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ODU Students Explore Possible Career Paths Through Virtual Tours

Old Dominion University's Career Management Center (CMC) has started to use the program Second Life to help current and incoming students explore career paths.

Second Life is an online, interactive, immersive computer program that allows participants to create an online version of themselves, called an avatar, and explore virtual worlds.

Second Life provides students with opportunities that simply aren't available, either because of safety or practicality concerns, said Tom Wunderlich, assistant dean of ODU's Career Management Center.

"The basic concept is to take students to see places they wouldn't normally get into, and interact with people whom they normally couldn't interact with," Wunderlich said.

Two courses are currently being taught through the CMC for ODU's University College - UNIV 200: Career Implementation and UNIV 400: Career Engagement - making extensive use of the Second Life technology. Last fall, one of the classes received a Second Life tour of IBM headquarters in Redmond, Wash. A Department of Energy trip is on tap for the fall semester.

Virtual tours have also been taken of Northrop Grumman in Newport News and Lockheed Martin in Suffolk, led by company executives located in Maryland and Colorado, respectively.

To prepare its student explorers, the CMC has created ODU Island, a virtual world where participants can practice the skills needed to master exploring in Second Life, such as how to manipulate your avatar's movements and what he or she sees.

Wunderlich said it's a sort of "sandbox," where users can "play" before going anywhere else in Second Life, be it another workplace, another university or even a virtual site completely unrelated to a career search.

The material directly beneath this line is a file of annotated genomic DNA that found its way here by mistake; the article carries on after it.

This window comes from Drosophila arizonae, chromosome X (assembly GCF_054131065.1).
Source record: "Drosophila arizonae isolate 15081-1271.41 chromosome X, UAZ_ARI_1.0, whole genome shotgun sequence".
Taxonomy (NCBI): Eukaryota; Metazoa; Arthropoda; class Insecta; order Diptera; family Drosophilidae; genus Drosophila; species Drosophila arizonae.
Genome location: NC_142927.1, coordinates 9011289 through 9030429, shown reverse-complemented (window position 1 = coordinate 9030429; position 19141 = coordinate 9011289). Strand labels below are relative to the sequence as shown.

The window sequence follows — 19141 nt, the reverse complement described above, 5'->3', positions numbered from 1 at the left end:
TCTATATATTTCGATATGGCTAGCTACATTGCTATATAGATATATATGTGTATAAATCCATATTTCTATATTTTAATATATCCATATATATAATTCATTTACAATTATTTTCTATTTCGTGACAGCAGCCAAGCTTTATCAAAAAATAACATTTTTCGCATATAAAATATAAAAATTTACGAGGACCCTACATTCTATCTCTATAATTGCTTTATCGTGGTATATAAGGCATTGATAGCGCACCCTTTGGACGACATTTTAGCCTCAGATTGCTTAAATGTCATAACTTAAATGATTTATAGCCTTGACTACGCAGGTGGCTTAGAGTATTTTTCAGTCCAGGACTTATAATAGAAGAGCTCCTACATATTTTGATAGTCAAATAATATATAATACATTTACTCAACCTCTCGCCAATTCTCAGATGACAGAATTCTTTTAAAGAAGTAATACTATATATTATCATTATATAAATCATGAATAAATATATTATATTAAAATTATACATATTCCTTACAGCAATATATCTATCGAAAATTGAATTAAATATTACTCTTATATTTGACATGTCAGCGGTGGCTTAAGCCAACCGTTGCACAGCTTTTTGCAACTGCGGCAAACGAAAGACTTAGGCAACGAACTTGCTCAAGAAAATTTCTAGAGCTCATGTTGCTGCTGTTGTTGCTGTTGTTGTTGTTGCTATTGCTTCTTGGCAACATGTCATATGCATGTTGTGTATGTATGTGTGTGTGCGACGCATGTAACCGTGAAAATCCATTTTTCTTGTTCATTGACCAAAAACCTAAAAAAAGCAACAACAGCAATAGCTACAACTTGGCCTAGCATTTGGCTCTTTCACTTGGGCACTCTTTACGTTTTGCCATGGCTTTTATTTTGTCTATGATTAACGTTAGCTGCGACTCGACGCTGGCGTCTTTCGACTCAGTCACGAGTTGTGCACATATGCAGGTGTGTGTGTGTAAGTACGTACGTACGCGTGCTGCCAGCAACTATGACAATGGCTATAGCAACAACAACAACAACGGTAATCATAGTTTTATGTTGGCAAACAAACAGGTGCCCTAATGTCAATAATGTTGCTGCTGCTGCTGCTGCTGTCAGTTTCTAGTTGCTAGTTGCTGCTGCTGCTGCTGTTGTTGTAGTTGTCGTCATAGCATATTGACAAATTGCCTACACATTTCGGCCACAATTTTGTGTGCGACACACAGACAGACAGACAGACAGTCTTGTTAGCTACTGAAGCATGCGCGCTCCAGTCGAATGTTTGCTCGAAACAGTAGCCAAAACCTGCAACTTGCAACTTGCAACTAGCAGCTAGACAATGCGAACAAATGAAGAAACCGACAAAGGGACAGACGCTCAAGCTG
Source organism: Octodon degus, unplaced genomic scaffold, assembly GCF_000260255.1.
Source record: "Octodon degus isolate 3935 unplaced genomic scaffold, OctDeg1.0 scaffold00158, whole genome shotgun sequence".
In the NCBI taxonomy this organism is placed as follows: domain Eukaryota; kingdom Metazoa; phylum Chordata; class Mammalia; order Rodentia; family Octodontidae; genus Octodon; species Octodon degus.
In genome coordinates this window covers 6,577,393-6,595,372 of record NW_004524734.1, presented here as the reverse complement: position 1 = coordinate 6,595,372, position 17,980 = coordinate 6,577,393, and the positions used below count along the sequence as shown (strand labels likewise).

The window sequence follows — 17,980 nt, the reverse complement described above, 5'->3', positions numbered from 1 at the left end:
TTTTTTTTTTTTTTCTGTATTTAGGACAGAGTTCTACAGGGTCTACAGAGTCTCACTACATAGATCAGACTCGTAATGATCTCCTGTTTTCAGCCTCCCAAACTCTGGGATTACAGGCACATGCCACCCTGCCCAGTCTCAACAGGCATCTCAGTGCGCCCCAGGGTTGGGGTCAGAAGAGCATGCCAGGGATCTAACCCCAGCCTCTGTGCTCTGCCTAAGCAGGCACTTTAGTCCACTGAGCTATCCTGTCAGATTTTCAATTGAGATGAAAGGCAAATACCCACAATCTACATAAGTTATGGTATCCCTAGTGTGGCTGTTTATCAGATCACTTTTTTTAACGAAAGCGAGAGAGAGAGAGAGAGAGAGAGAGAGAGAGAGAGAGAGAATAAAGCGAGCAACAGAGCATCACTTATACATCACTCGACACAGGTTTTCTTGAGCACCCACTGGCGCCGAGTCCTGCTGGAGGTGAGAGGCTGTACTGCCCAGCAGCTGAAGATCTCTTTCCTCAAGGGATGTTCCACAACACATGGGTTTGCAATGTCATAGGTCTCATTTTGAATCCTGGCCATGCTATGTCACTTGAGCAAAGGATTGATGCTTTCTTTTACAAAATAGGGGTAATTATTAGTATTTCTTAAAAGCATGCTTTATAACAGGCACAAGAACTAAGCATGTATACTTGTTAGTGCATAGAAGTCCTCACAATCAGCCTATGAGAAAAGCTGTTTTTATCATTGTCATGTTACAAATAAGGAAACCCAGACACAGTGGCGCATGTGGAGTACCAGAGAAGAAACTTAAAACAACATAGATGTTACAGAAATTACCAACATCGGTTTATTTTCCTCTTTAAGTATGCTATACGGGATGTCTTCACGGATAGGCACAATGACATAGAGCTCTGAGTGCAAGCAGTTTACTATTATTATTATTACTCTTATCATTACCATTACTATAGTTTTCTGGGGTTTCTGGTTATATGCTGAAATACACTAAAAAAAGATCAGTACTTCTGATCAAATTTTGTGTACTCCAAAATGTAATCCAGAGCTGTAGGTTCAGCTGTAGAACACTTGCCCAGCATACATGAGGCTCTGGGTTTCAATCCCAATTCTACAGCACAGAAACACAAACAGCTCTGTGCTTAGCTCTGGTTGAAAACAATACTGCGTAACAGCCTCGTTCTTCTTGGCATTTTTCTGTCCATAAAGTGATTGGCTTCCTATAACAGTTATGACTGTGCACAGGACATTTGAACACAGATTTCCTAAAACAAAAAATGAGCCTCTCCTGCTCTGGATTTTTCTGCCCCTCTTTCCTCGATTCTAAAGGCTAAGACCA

One advantage of the CMC Second Life is that company officials are available by appointment to lead virtual tours and answer questions.

In addition to the classes through University College, the CMC has offered Second Life events for ODU's Early Engineering Advantage Program, a summer camp for admitted freshmen in the Frank Batten College of Engineering and Technology.

Bev Forbes, director of experiential education with the CMC and liaison to the Batten College, said the young women in the program took a virtual tour of the Lockheed Martin Center of Innovation, led by an official from the aerospace company.

"They'll be able to compare the experience when the girls go for a real visit later in the summer," Forbes said.

Middle school and high school students in the university's Marine Tech Program, which is funded through a National Science Foundation grant and offered by Alok Verma, Ray Ferrari Professor of Engineering and director of the Lean Institute at ODU, have also used Second Life this summer.

The program's three classes have taken a total of six virtual field trips - two to Northrop Grumman and four to the Naval Undersea Warfare Center in Newport, R.I.

"We're currently using Second Life for everyone from middle school students up to graduating college seniors," Wunderlich said.

Eventually, the CMC hopes to have a course in every ODU college, whereby students can visit potential employers for their particular discipline.

"There are two advantages to this," Wunderlich said. "It provides opportunities that aren't readily available with employers in the 'real' world, and it's teaching a collaboration tool already widely used in business."

This article was posted on: August 16, 2010

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